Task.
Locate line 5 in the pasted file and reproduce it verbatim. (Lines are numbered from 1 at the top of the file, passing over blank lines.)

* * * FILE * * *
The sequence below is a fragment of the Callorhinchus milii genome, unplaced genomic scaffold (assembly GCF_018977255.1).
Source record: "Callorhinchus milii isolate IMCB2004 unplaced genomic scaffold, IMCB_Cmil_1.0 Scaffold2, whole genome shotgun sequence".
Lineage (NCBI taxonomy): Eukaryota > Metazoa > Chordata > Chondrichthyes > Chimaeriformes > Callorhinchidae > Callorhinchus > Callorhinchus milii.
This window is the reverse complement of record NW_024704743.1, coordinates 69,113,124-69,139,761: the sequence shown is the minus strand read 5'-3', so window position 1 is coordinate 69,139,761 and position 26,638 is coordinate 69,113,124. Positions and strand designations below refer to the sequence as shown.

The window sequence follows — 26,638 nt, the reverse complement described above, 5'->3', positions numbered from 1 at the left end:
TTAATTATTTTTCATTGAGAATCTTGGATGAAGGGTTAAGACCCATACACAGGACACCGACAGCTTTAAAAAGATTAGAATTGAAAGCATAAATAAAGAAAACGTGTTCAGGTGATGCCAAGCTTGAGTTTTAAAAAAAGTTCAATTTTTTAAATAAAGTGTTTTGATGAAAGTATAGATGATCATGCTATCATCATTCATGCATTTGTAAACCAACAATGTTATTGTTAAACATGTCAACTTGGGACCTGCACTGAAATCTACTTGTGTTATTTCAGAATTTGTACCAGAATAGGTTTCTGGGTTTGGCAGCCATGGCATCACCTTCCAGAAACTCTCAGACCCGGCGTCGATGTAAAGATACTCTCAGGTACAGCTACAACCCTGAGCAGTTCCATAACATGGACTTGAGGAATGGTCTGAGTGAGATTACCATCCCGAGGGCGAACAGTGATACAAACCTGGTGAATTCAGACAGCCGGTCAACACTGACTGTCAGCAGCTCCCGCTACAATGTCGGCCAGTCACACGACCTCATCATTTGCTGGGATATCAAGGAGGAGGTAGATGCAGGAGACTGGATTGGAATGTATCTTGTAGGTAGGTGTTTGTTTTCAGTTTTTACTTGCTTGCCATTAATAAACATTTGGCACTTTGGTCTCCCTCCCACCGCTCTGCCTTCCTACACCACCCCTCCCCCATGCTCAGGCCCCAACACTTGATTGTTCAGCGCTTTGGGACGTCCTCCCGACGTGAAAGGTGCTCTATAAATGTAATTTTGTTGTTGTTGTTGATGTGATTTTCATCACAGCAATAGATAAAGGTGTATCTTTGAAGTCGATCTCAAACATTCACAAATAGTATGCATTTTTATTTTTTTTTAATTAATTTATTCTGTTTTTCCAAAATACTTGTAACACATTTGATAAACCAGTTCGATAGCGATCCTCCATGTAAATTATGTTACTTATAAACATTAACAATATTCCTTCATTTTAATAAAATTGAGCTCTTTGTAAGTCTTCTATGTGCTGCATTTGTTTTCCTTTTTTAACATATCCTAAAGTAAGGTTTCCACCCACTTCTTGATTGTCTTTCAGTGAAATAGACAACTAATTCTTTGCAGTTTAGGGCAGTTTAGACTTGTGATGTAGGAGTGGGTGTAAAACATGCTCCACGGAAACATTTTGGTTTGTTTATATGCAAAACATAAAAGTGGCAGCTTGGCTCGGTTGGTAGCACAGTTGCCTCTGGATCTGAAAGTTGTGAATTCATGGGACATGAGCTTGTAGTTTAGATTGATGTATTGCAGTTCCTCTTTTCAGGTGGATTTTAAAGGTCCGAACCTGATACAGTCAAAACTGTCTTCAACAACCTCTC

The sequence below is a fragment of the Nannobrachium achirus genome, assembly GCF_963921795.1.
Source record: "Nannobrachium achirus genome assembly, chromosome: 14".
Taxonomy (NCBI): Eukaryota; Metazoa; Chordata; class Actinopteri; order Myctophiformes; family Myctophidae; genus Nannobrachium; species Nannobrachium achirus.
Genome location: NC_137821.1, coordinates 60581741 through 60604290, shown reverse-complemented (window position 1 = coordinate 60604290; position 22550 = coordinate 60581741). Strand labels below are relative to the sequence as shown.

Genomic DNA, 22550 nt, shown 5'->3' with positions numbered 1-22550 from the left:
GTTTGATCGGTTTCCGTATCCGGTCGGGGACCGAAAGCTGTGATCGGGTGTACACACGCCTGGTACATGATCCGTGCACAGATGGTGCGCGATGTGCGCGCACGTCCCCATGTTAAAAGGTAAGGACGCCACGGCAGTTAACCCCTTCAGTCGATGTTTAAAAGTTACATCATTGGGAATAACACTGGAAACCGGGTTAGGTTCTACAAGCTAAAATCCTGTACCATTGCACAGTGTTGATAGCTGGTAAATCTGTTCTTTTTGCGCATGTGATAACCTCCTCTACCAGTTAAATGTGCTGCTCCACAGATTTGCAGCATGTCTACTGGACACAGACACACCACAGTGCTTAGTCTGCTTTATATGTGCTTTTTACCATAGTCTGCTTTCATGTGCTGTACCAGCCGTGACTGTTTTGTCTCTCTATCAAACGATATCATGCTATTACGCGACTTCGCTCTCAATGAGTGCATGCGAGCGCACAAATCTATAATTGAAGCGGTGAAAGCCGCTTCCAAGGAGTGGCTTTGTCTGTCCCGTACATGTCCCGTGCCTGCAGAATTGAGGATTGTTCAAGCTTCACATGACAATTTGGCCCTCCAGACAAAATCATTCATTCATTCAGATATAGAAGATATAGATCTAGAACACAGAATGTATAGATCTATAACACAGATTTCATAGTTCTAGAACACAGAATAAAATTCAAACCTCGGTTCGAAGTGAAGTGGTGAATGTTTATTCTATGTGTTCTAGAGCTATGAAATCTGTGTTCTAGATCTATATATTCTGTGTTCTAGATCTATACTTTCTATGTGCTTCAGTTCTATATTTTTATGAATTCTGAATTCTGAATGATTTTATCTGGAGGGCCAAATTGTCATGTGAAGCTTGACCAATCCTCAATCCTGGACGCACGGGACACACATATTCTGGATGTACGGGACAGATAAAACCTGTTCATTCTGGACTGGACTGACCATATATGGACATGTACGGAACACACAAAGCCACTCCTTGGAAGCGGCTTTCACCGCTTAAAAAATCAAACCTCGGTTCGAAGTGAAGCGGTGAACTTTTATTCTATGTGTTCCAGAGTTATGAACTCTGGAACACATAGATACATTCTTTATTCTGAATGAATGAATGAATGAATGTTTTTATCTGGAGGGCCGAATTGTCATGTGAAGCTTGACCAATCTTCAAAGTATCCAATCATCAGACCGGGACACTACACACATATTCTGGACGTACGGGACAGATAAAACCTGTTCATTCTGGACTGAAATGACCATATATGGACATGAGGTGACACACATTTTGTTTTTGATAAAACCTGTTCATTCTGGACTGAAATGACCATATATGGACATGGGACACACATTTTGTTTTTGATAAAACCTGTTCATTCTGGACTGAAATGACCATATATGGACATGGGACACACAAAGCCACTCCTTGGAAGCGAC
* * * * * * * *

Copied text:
The window sequence follows — 26,638 nt, the reverse complement described above, 5'->3', positions numbered from 1 at the left end: